Building a Human Rights and Youth-Centred Approach to Eviction Law and Practice 

February 29, 2024

The National Right to Housing Network, the Canadian Centre for Housing Rights, and Professor Sarah Buhler at the University of Saskatchewan are proud to partner on a research project exploring a human rights and youth-centred approach to eviction law and practice, with the aim of reducing youth evictions and taking seriously the lived expertise, human rights, and unique circumstances of youth.

In Canada, children and youth experience eviction from rental housing at higher rates than most other age groups. Eviction is particularly damaging for youth because of its long-term consequences and propensity to entangle youth with other systems. Eviction into homelessness is also a violation of international human rights law. Yet Canadian eviction laws do not reflect human rights obligations or account for the unique experiences and vulnerabilities of youth. Instead, tribunals often function as “eviction machines.” 

Using a human rights and youth-centred lens, this project will explore the following three research questions:  

  1. Access to justice: How can eviction law and processes become more accessible to youth? What types of information and supports will empower youth to participate in eviction hearings?
  2. Eviction decision-making: What materials can be developed to encourage eviction decision-makers to consider the human rights and unique circumstances of youth?
  3. Eviction legislation: What legislative reforms can be made to ensure that the human rights of youth are considered in eviction processes?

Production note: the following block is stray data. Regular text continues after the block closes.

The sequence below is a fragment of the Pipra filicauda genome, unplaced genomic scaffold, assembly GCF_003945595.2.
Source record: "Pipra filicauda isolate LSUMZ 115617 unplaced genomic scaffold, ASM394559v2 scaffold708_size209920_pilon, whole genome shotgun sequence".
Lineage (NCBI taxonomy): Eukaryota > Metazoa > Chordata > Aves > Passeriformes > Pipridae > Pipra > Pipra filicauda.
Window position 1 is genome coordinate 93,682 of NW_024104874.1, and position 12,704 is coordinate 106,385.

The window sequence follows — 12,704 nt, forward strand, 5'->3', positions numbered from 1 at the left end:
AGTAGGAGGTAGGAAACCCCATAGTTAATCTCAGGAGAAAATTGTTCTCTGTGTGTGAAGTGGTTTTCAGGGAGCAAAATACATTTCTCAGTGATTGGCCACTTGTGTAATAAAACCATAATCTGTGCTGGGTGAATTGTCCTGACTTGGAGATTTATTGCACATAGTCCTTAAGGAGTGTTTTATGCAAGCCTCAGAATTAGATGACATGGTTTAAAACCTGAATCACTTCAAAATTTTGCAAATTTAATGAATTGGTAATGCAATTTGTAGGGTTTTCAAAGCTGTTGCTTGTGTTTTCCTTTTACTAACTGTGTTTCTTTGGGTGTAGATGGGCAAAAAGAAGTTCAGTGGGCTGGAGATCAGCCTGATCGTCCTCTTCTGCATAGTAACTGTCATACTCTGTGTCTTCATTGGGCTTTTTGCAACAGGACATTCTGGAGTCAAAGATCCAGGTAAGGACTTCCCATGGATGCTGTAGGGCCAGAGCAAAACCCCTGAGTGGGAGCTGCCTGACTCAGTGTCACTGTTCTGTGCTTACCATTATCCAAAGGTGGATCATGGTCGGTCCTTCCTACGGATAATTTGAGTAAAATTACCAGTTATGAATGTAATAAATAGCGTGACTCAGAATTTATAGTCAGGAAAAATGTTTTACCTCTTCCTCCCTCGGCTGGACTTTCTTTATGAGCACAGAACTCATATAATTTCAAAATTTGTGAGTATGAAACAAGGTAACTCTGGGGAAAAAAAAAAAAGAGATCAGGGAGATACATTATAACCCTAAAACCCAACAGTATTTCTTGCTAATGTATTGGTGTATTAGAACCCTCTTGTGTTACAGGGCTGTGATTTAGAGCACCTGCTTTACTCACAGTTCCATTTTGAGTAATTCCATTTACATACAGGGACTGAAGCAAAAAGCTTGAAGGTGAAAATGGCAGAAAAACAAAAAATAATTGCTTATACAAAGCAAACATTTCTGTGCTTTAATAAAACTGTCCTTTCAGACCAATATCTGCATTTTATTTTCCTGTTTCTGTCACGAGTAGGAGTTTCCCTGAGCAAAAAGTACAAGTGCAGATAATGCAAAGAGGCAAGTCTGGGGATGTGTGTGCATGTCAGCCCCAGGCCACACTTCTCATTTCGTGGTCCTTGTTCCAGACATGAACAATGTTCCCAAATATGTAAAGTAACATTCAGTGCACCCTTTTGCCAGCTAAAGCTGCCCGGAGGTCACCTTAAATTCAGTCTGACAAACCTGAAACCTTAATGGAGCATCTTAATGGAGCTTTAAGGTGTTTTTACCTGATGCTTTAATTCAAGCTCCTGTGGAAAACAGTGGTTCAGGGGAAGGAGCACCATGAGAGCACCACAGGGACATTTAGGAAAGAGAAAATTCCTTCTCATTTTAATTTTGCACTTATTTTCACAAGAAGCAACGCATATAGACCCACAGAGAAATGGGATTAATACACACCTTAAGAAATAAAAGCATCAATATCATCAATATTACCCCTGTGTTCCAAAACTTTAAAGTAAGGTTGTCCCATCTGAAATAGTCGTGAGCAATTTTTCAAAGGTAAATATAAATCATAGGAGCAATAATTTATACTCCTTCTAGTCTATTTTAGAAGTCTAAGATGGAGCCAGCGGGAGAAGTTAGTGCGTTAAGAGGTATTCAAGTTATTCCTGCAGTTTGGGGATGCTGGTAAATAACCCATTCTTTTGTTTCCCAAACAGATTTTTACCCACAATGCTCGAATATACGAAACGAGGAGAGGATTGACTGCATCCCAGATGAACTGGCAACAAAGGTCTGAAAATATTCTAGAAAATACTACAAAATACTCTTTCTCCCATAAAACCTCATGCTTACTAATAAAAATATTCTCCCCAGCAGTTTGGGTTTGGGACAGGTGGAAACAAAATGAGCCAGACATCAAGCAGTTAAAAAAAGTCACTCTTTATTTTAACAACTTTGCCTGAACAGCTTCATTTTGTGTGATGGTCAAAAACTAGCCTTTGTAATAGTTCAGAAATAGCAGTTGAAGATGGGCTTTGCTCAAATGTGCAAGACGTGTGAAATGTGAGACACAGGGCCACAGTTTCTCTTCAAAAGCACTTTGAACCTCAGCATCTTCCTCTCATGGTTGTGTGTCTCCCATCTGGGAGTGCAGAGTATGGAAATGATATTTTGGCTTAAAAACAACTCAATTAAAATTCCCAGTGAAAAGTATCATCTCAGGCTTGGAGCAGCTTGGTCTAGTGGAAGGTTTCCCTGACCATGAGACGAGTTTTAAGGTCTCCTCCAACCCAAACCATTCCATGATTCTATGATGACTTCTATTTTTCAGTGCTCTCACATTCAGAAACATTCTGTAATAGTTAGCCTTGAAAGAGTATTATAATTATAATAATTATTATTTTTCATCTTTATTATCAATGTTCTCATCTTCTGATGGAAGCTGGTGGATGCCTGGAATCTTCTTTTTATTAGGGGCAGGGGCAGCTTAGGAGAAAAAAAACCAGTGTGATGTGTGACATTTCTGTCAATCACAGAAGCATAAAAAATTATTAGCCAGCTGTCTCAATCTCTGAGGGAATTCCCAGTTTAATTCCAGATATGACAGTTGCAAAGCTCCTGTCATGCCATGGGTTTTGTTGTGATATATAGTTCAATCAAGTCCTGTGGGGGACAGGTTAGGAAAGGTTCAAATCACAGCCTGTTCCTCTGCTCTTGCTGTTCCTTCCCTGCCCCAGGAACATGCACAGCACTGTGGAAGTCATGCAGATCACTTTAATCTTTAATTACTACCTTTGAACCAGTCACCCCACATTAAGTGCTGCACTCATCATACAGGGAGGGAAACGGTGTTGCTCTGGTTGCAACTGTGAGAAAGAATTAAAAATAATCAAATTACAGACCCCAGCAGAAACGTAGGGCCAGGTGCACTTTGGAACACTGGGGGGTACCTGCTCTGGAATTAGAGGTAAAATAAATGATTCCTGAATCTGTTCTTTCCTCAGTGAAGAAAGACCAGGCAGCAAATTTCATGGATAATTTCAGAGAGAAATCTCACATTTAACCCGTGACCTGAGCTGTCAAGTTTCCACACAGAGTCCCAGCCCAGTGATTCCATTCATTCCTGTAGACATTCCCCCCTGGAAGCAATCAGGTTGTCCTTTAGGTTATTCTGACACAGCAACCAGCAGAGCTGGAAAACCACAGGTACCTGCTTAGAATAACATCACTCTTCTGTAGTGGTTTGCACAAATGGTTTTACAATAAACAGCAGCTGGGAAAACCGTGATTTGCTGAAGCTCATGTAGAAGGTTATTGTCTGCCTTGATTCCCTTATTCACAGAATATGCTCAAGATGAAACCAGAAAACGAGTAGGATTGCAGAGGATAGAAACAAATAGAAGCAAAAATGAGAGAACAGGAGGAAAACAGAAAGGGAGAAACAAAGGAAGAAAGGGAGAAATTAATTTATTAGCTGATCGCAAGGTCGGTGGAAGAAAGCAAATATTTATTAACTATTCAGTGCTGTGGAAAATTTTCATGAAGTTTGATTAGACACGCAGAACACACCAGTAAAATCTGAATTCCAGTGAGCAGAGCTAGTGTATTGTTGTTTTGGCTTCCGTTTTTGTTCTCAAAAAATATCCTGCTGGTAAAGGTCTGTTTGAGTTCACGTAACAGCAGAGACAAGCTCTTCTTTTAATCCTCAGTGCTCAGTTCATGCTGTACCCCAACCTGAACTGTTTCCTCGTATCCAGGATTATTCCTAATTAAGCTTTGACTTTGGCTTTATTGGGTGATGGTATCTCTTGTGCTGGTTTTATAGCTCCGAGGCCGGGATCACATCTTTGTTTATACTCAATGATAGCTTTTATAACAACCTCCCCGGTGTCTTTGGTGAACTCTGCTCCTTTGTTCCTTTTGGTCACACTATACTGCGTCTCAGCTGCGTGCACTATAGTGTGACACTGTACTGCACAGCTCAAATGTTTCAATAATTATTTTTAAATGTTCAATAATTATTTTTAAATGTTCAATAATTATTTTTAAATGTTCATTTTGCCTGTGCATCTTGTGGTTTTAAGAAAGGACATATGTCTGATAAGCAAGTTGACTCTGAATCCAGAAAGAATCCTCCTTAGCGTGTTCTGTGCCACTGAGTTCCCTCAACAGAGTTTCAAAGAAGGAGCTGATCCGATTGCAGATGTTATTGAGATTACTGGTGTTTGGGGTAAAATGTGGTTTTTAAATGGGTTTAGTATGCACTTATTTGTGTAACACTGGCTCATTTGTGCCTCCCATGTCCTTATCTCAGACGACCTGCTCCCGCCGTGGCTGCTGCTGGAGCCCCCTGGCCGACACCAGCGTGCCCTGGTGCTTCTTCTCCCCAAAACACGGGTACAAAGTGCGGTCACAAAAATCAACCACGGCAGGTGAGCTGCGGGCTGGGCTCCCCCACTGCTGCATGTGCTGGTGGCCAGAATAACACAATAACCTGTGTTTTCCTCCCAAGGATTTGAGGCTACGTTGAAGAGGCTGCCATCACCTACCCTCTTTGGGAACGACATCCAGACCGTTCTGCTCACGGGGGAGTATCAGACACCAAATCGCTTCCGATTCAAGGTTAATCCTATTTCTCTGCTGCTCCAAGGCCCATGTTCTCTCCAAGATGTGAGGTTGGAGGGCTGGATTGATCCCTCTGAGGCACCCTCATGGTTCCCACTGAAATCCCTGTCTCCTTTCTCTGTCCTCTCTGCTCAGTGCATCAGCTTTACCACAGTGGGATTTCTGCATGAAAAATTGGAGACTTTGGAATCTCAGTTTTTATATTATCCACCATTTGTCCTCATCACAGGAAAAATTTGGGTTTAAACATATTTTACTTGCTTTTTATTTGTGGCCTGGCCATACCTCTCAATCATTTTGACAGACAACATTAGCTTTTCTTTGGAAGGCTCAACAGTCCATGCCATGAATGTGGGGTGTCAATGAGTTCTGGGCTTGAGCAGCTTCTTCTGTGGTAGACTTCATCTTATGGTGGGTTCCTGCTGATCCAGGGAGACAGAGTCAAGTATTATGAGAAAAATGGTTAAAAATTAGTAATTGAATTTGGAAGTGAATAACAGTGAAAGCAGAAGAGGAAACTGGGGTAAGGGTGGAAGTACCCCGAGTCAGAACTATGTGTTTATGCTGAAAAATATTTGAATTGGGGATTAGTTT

Research insights to date

Over the course of this project, research insights will be produced and shared on this page.

Research products:

Preventing Youth Evictions in Canada: Building a Framework Based in International Human Rights

Keeping Youth Housed: Preventing Youth Evictions Through Law


Workshops

Coming soon! The project team is organizing two workshops – in Saskatoon and Toronto – to engage housing and youth advocates, and youth with lived expertise in our research questions. The workshops will be held in the Spring of 2024. More information will be shared on this page soon.


Acknowledgements

This work is funded by Making the Shift Youth Homelessness Social Innovation Lab (MtS), a member of the Government of Canada’s Networks of Centres of Excellence program. Making the Shift funds, conducts, prototypes, and mobilizes cutting-edge research to prevent and end youth homelessness in Canada. 


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